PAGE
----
In my “questions…” post, I referenced a blog post by Richard Hundhausen detailing his bad experience using the Akamai download manager to get VS 2008. It appears it has been a very hot topic in the blogosphere. People have been working not stop to address the issues and we apologize for the problems. We are moving to both patch the issues in the Akamai download manager and to provide more of the content via the MSDN download manager. The problem, of course, is that we fear MSDN may not be able to handle all of the load so we are watching it carefully. Status I saw on Tuesday showed an average download rate of about 10 Gbps across all of our servers netting an average of 1,000 downloads per hour. That’s a lot of bits flying across the wire.
Here is an excerpt of a response from the person at Microsoft responsible for the download infrastructure. It has been posted on many blogs/forums:
“…Hi, we have recognized the variety of issues that need improvement ASAP, and your inputs have been great. We NEVER want our customers to be exposed to the system failures on any kind, but even with best of intentions, some issues creep up. We are working on the revision to the (third party) DLM 220.127.116.11 and trying to get the fixes in over the weekend. In the mean time, most critical downloads have been posted to MSDN’s download service, so please download what you need from the MSDN Subscriber Downloads.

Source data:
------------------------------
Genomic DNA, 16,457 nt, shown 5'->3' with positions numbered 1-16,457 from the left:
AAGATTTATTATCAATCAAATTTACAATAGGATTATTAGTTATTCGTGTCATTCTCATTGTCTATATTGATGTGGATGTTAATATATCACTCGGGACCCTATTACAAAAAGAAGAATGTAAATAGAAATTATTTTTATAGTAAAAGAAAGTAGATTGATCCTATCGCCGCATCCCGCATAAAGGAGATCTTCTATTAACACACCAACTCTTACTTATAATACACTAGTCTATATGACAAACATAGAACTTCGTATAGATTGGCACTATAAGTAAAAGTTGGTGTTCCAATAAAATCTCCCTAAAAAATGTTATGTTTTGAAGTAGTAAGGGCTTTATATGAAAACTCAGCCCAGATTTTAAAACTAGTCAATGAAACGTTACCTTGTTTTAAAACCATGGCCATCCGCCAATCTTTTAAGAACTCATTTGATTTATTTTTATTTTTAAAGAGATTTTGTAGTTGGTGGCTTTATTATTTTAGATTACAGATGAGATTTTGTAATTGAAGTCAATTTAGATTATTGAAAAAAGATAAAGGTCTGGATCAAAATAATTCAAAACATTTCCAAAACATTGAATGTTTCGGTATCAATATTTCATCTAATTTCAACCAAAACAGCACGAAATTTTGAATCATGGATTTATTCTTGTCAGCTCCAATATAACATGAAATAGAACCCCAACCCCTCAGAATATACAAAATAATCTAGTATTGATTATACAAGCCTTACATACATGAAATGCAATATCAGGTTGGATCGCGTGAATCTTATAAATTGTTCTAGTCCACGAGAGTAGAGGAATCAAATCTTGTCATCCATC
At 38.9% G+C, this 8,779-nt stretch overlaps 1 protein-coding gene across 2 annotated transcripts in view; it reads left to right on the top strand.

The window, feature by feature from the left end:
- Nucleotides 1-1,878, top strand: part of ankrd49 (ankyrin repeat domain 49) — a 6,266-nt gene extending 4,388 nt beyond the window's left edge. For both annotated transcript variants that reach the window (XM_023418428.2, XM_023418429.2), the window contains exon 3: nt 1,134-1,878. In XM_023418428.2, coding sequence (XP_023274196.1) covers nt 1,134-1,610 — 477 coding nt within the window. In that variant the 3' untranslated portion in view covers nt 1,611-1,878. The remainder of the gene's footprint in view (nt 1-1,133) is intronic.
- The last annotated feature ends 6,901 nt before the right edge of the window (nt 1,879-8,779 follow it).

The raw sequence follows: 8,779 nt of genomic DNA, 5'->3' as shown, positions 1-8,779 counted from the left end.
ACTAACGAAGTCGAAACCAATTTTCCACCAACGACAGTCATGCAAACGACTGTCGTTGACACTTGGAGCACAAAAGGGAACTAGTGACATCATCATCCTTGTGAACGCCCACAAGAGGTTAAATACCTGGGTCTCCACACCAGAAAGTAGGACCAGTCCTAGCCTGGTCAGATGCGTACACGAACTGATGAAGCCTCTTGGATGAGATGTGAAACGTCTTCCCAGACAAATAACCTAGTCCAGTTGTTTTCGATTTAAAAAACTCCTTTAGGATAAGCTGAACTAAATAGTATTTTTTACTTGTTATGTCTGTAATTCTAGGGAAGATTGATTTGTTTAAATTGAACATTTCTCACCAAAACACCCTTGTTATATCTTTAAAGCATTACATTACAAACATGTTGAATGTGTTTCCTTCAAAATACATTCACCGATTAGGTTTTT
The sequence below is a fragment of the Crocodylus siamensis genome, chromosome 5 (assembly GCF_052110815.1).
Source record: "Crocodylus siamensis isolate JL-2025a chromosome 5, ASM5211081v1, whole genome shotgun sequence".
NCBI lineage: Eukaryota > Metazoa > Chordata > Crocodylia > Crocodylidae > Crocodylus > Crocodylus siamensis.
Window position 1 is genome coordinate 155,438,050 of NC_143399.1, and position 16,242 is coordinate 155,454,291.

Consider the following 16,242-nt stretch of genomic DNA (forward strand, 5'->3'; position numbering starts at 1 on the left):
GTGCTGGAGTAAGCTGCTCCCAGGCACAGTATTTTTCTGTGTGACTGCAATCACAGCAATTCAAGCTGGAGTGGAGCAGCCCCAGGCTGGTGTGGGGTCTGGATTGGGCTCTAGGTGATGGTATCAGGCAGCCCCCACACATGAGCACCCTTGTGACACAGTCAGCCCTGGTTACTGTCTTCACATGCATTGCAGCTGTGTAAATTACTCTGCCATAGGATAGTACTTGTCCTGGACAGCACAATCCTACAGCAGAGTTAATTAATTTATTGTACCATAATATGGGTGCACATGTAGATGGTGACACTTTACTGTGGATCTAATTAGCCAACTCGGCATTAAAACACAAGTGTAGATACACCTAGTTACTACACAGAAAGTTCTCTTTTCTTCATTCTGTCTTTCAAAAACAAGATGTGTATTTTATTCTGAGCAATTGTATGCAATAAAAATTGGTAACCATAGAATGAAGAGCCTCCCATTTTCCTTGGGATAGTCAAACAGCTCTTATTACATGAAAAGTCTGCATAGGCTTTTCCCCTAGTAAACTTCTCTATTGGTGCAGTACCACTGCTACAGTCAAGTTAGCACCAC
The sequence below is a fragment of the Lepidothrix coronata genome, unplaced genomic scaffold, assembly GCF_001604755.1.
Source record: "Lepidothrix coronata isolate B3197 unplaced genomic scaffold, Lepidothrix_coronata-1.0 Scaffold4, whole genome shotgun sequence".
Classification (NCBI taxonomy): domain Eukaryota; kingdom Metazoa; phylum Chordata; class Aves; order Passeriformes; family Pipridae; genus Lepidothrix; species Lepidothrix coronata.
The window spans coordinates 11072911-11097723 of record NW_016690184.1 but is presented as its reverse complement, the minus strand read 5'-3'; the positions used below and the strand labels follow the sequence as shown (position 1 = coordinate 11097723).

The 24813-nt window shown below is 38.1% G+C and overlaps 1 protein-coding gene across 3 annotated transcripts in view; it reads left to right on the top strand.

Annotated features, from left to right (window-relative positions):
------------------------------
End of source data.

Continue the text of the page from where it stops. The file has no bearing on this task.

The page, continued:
Based on your feedback, we are trying to implement the fixes to the following:
– DLM should download to Downloads by default (Vista)
– the proxy issue that crashes the IE if proxy server is enabled but the address field is left empty
– Retry on downloads: we have seen that if your session expires (you lose your network connection because PC goes to sleep, for example, and your MSDN session expires) the downloads can’t be restored (we are looking in to this)
– DLM cannot be restarted if you close it and try again later (session issue again)
A new DLM will be coming soon, by the end on 11/07 at the latest, and we are trying to hurry it up as soon as possible.
We recognize the inconvenience this caused you and others who experience it. Thanks for your patience and support. We are doing all we can to make sure this does not happen again.
Again, we’re sorry for the inconvenience.